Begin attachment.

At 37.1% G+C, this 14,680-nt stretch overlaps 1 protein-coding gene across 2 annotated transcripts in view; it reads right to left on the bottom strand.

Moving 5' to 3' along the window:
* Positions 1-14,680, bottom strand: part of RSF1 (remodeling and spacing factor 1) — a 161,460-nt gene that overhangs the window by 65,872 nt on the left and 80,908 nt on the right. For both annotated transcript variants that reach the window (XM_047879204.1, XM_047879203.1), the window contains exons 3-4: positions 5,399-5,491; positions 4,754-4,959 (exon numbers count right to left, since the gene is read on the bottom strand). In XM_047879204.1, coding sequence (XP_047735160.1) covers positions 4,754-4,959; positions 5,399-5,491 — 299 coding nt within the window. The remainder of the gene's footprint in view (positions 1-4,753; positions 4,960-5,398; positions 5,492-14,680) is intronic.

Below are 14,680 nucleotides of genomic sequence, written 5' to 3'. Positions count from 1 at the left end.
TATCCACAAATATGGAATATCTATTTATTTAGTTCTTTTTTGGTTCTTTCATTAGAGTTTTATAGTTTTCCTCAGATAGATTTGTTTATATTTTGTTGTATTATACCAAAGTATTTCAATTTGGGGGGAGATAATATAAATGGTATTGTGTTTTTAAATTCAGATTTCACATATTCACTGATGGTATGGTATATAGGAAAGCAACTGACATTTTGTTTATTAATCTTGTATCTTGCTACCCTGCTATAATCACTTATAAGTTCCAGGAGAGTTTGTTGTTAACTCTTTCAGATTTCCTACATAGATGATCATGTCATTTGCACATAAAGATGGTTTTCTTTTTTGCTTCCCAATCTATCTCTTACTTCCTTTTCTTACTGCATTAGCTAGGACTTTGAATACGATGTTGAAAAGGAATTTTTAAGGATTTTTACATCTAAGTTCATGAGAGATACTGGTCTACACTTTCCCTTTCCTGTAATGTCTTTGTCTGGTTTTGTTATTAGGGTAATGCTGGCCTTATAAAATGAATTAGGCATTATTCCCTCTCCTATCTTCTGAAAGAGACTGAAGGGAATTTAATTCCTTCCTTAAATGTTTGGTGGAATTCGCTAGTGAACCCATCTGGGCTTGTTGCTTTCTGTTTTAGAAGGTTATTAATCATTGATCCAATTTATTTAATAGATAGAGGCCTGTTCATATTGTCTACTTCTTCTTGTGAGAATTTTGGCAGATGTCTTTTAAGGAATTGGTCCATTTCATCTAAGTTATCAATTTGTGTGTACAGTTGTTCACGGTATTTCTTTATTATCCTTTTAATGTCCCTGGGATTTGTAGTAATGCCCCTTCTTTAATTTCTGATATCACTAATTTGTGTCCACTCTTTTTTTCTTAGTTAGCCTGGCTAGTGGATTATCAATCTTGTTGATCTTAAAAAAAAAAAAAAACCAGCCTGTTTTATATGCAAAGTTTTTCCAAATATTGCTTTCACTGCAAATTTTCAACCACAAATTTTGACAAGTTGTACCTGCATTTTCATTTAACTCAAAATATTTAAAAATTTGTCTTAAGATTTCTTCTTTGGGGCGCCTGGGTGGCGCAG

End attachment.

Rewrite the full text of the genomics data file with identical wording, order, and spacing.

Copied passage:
At 37.1% G+C, this 14,680-nt stretch overlaps 1 protein-coding gene across 2 annotated transcripts in view; it reads right to left on the bottom strand.

Moving 5' to 3' along the window:
* Positions 1-14,680, bottom strand: part of RSF1 (remodeling and spacing factor 1) — a 161,460-nt gene that overhangs the window by 65,872 nt on the left and 80,908 nt on the right. For both annotated transcript variants that reach the window (XM_047879204.1, XM_047879203.1), the window contains exons 3-4: positions 5,399-5,491; positions 4,754-4,959 (exon numbers count right to left, since the gene is read on the bottom strand). In XM_047879204.1, coding sequence (XP_047735160.1) covers positions 4,754-4,959; positions 5,399-5,491 — 299 coding nt within the window. The remainder of the gene's footprint in view (positions 1-4,753; positions 4,960-5,398; positions 5,492-14,680) is intronic.

Below are 14,680 nucleotides of genomic sequence, written 5' to 3'. Positions count from 1 at the left end.
TATCCACAAATATGGAATATCTATTTATTTAGTTCTTTTTTGGTTCTTTCATTAGAGTTTTATAGTTTTCCTCAGATAGATTTGTTTATATTTTGTTGTATTATACCAAAGTATTTCAATTTGGGGGGAGATAATATAAATGGTATTGTGTTTTTAAATTCAGATTTCACATATTCACTGATGGTATGGTATATAGGAAAGCAACTGACATTTTGTTTATTAATCTTGTATCTTGCTACCCTGCTATAATCACTTATAAGTTCCAGGAGAGTTTGTTGTTAACTCTTTCAGATTTCCTACATAGATGATCATGTCATTTGCACATAAAGATGGTTTTCTTTTTTGCTTCCCAATCTATCTCTTACTTCCTTTTCTTACTGCATTAGCTAGGACTTTGAATACGATGTTGAAAAGGAATTTTTAAGGATTTTTACATCTAAGTTCATGAGAGATACTGGTCTACACTTTCCCTTTCCTGTAATGTCTTTGTCTGGTTTTGTTATTAGGGTAATGCTGGCCTTATAAAATGAATTAGGCATTATTCCCTCTCCTATCTTCTGAAAGAGACTGAAGGGAATTTAATTCCTTCCTTAAATGTTTGGTGGAATTCGCTAGTGAACCCATCTGGGCTTGTTGCTTTCTGTTTTAGAAGGTTATTAATCATTGATCCAATTTATTTAATAGATAGAGGCCTGTTCATATTGTCTACTTCTTCTTGTGAGAATTTTGGCAGATGTCTTTTAAGGAATTGGTCCATTTCATCTAAGTTATCAATTTGTGTGTACAGTTGTTCACGGTATTTCTTTATTATCCTTTTAATGTCCCTGGGATTTGTAGTAATGCCCCTTCTTTAATTTCTGATATCACTAATTTGTGTCCACTCTTTTTTTCTTAGTTAGCCTGGCTAGTGGATTATCAATCTTGTTGATCTTAAAAAAAAAAAAAAACCAGCCTGTTTTATATGCAAAGTTTTTCCAAATATTGCTTTCACTGCAAATTTTCAACCACAAATTTTGACAAGTTGTACCTGCATTTTCATTTAACTCAAAATATTTAAAAATTTGTCTTAAGATTTCTTCTTTGGGGCGCCTGGGTGGCGCAG